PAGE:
Mac miner front-ends to Diablo and RPC Presenting beginner-friendly Mac frontends for the two popular miners DiabloMiner (GPU) and RPCminer (CPU)! The applications work like normal applications on the Mac were you double-click to start them, and after answering some questions you’re all set. For future runs just double-click on the application icons and you’ll start mining immediately. DownloadsUpdated: 2011-11-08 DiabloMiner.app (13.8 MiB)Updated: 2011-06-18RPCminer.app (29.51 MiB) Both miners require Mac OS 10.6 ‘Snow Leopard.’ InstallationStart by downloading a miner, and unpack the application by double-clicking on the downloaded ZIP archive. Register an account with your mining pool, and register a new miner (if needed). After the initial setup you only need to open the application again to start mining. Performance hints for the Mac userClose other CPU and GPU (anything that draws on the screen) intensive applications for most efficient mining.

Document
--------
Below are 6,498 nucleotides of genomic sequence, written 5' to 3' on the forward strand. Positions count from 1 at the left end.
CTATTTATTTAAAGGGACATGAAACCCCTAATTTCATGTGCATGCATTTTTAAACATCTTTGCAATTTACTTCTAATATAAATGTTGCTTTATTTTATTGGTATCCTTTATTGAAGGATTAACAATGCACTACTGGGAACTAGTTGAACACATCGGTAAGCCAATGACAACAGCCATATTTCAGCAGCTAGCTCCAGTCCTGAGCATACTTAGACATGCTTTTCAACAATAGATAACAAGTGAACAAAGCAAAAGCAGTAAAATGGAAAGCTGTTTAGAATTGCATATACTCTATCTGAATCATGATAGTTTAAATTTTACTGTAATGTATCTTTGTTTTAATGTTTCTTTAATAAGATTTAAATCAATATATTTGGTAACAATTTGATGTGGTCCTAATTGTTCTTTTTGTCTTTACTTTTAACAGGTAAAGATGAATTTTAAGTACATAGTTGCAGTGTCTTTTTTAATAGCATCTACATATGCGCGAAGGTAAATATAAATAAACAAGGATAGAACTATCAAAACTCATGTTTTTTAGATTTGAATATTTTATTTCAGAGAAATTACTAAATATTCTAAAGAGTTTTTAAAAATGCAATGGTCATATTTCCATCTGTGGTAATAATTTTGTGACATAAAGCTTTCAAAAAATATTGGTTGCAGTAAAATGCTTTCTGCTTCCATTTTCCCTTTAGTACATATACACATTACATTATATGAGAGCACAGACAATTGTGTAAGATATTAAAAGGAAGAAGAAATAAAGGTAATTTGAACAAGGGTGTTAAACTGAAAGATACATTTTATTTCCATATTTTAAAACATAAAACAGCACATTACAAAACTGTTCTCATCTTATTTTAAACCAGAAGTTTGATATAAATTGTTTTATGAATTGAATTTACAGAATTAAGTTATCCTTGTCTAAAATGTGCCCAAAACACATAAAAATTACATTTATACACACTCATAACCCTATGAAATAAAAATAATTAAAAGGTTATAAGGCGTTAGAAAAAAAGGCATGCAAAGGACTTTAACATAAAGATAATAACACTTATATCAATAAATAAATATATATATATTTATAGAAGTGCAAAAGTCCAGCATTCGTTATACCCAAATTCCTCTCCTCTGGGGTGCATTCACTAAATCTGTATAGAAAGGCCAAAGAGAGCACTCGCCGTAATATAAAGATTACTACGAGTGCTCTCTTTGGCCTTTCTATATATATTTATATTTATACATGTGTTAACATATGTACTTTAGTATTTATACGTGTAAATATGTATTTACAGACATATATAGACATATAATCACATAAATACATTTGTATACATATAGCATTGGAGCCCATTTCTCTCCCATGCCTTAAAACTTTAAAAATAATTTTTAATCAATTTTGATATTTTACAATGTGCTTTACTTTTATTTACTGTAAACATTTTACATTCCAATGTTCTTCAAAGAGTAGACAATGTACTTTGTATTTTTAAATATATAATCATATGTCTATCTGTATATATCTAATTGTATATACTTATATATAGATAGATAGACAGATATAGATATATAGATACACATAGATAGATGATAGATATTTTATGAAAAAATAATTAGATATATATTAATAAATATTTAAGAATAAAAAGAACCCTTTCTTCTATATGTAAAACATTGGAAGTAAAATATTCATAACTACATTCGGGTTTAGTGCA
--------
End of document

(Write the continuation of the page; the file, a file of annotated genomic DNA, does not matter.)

Flipped Classroom: Beyond the Videos Last week, I read an interesting blog post by Shelley Blake-Plock titled “The Problem with TED ed.” It got me thinking about the flipped classroom model and how it is being defined. As a blended learning enthusiast, I have played with the flipped classroom model, seen presentations by inspiring educators who flip their classrooms, and even have a chapter dedicated to this topic in my book. However, I am disheartened to hear so many people describe the flipped classroom as a model where teachers must record videos or podcasts for students to view at home. There are many teachers who do not want to record videos either because they don’t have the necessary skills or equipment, their classes don’t include a lot of lecture that can be captured in recordings, or they are camera shy. Too often the conversation surrounding the flipped classroom focuses on the videos- creating them, hosting them, and assessing student understanding of the content via simple questions or summary assignments. 1. 2.